Catholics in India support great Hindu festival

Catholics in India support great Hindu festival

Catholics in India support great Hindu festival

EDS NOTE; NUDITY - Naked Hindu holy men or a Naga Sadhus return to their camp after a dip at Sangam, the confluence of the Rivers Ganges, Yamuna and mythical Saraswati on one of the most auspicious day Makar Sankranti, the first day of the Maha Kumbh Mela, in Allahabad, India, Monday, Jan. 14, 2013. Millions of Hindu pilgrims are expected to take part in the large religious congregation of a period of over a month on the banks of Sangam during the Maha Kumbh Mela in January 2013, which falls every 12th year, where devotees wash themselves in the waters of the Ganges believing that it washes away their sins and ends the process of reincarnation. (AP Photo /Rajesh Kumar Singh)

Hinduism’s millennia-old signature devotion is taking place with an assist from the local Catholic Church.

MUMBAI — Whenever it’s held, the great Hindu festival of Kumbh Mela is considered the world’s largest single act of pilgrimage. It’s a legendary intersection of mystical minds, spirituality, festivity, adventure and a cultural extravaganza, and it’s happening right now in the holy city of Ujjain in India’s Madhya Pradesh state.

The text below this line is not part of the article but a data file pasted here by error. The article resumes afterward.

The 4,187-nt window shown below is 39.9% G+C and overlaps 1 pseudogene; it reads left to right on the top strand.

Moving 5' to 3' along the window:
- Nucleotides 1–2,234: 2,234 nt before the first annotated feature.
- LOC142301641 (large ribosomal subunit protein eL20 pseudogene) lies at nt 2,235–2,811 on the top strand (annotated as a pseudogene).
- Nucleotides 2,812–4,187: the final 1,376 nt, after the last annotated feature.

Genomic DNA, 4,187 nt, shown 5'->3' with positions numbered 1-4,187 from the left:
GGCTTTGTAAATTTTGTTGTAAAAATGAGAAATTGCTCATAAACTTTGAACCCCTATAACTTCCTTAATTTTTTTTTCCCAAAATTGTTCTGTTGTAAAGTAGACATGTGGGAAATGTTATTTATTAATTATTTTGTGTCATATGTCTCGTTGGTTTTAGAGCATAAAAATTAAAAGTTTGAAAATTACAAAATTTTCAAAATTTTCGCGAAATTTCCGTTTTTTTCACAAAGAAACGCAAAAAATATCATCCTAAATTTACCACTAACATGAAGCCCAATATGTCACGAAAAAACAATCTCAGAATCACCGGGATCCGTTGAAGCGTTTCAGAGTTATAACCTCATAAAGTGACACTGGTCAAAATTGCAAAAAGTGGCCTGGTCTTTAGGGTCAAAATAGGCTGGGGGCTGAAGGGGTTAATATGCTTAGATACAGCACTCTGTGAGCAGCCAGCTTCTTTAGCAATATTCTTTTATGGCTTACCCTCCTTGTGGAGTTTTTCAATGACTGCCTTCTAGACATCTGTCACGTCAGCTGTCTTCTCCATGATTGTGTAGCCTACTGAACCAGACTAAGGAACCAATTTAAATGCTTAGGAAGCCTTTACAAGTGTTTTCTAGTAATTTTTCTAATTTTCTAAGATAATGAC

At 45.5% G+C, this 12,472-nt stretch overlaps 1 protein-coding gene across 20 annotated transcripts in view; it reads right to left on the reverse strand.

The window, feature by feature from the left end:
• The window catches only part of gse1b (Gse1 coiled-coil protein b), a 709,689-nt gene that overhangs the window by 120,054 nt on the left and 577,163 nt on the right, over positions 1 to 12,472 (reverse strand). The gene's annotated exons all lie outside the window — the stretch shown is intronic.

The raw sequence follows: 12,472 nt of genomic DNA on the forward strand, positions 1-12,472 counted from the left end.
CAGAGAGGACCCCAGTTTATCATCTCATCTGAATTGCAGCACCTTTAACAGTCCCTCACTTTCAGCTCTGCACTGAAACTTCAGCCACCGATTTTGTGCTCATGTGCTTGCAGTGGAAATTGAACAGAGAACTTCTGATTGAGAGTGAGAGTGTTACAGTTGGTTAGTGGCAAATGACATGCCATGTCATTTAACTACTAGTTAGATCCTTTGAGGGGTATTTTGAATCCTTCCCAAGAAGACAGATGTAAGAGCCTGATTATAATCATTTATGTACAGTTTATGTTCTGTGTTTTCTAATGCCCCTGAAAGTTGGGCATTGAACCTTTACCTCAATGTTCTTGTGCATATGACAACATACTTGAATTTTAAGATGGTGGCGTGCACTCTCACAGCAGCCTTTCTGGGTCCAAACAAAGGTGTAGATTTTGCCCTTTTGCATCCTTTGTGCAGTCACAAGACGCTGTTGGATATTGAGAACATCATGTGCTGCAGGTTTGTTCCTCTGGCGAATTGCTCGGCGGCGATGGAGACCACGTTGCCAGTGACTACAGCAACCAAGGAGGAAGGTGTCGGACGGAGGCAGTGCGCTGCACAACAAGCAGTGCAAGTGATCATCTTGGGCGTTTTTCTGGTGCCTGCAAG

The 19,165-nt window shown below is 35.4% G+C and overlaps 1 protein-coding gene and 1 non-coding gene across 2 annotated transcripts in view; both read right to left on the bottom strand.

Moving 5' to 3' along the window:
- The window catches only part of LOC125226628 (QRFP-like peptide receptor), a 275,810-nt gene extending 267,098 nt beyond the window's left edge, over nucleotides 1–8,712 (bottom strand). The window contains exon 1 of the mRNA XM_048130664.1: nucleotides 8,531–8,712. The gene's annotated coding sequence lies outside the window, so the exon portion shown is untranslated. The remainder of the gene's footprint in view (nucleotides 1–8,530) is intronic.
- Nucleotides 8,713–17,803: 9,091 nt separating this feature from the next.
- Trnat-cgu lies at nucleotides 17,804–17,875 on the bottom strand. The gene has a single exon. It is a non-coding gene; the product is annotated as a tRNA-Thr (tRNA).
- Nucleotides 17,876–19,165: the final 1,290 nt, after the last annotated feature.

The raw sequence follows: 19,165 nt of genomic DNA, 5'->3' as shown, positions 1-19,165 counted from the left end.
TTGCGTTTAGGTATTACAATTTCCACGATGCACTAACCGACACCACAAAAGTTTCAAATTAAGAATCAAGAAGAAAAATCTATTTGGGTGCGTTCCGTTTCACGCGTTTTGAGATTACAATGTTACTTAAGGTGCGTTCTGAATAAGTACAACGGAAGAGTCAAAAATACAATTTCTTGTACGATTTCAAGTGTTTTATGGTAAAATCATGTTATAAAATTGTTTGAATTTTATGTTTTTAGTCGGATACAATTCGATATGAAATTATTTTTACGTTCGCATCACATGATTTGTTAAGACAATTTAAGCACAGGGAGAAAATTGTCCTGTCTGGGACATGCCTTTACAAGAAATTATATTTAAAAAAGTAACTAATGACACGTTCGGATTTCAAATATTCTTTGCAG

Some 50 million people are expected to throng to the city during April and May for a ritual bath in the sacred river called “Kshipra.” This time around, however, Hinduism’s millennia-old signature devotion is taking place with an assist from the local Catholic Church.

Bishop Sebastian Vadakel of Ujjain told Crux that the Church is offering a variety of services to pilgrims who come through the city for the festival, including free medical assistance in a special dispensary, care for children, and help for the disabled with free transportation and wheelchair facilities within what’s known as the “mela area.”

On May 12, the Church is also planning to stage a special ceremony in collaboration with other faiths represented in Ujjain to honor the Hindu holy men and religious sages who come to the city to participate in the festival, Vadakel said.

Vadakel said the Church is mobilizing to help the Hindu pilgrims in the spirit of the special jubilee Year of Mercy called for by Pope Francis.

“In this Year of Mercy, the local church in Ujjain is joining the whole Church in sharing the love of Jesus with everyone around, especially those who come seeking an experience of God,” Vadakel said.

“These small acts of love and mercy are rendered for the Glory of God and the love of our neighbour,” he said.

The Kumbh Mela devotion is set to run from April 22 to May 21, and generally draws strong numbers of foreign pilgrims and tourists in addition to Indians themselves.

The festival is believed to date to India’s Vedic age, meaning 1500 to 500 BCE, the period in which Hinduism’s Vedas, or scriptures, were composed. It rotates among four principal locations, and takes place in Ujjain when certain astrological phenomenon line up – specifically, when the sun is in the sign of Aries and Jupiter is in the sign of Leo.